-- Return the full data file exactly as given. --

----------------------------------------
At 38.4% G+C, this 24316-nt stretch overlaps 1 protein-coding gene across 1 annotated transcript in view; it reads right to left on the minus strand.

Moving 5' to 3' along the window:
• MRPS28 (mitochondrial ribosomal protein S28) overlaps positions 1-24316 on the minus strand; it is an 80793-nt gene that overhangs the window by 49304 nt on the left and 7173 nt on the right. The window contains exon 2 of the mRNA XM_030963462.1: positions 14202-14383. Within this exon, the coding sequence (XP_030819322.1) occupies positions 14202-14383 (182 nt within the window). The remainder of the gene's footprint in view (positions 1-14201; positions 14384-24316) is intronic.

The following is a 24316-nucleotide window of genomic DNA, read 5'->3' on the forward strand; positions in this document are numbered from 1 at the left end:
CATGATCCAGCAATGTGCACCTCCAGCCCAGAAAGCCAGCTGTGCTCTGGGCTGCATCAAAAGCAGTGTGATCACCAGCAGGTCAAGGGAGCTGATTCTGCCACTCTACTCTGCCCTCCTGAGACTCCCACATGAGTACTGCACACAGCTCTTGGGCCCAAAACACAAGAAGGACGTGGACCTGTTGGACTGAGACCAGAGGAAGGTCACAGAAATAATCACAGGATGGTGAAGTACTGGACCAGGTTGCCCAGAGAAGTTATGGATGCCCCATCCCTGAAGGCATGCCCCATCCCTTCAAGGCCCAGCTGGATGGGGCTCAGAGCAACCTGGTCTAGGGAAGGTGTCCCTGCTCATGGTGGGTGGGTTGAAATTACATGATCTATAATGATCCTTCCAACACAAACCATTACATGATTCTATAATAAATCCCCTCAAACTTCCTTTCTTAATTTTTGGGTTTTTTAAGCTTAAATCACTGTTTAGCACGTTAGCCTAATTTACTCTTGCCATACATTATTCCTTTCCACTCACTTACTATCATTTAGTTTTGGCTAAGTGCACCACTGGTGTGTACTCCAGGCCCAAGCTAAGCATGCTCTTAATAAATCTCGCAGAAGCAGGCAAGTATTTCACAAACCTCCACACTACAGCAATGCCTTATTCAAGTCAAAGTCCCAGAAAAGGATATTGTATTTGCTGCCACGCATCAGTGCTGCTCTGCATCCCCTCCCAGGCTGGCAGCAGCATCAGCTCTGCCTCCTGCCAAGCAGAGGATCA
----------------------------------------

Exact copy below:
At 38.4% G+C, this 24316-nt stretch overlaps 1 protein-coding gene across 1 annotated transcript in view; it reads right to left on the minus strand.

Moving 5' to 3' along the window:
• MRPS28 (mitochondrial ribosomal protein S28) overlaps positions 1-24316 on the minus strand; it is an 80793-nt gene that overhangs the window by 49304 nt on the left and 7173 nt on the right. The window contains exon 2 of the mRNA XM_030963462.1: positions 14202-14383. Within this exon, the coding sequence (XP_030819322.1) occupies positions 14202-14383 (182 nt within the window). The remainder of the gene's footprint in view (positions 1-14201; positions 14384-24316) is intronic.

The following is a 24316-nucleotide window of genomic DNA, read 5'->3' on the forward strand; positions in this document are numbered from 1 at the left end:
CATGATCCAGCAATGTGCACCTCCAGCCCAGAAAGCCAGCTGTGCTCTGGGCTGCATCAAAAGCAGTGTGATCACCAGCAGGTCAAGGGAGCTGATTCTGCCACTCTACTCTGCCCTCCTGAGACTCCCACATGAGTACTGCACACAGCTCTTGGGCCCAAAACACAAGAAGGACGTGGACCTGTTGGACTGAGACCAGAGGAAGGTCACAGAAATAATCACAGGATGGTGAAGTACTGGACCAGGTTGCCCAGAGAAGTTATGGATGCCCCATCCCTGAAGGCATGCCCCATCCCTTCAAGGCCCAGCTGGATGGGGCTCAGAGCAACCTGGTCTAGGGAAGGTGTCCCTGCTCATGGTGGGTGGGTTGAAATTACATGATCTATAATGATCCTTCCAACACAAACCATTACATGATTCTATAATAAATCCCCTCAAACTTCCTTTCTTAATTTTTGGGTTTTTTAAGCTTAAATCACTGTTTAGCACGTTAGCCTAATTTACTCTTGCCATACATTATTCCTTTCCACTCACTTACTATCATTTAGTTTTGGCTAAGTGCACCACTGGTGTGTACTCCAGGCCCAAGCTAAGCATGCTCTTAATAAATCTCGCAGAAGCAGGCAAGTATTTCACAAACCTCCACACTACAGCAATGCCTTATTCAAGTCAAAGTCCCAGAAAAGGATATTGTATTTGCTGCCACGCATCAGTGCTGCTCTGCATCCCCTCCCAGGCTGGCAGCAGCATCAGCTCTGCCTCCTGCCAAGCAGAGGATCA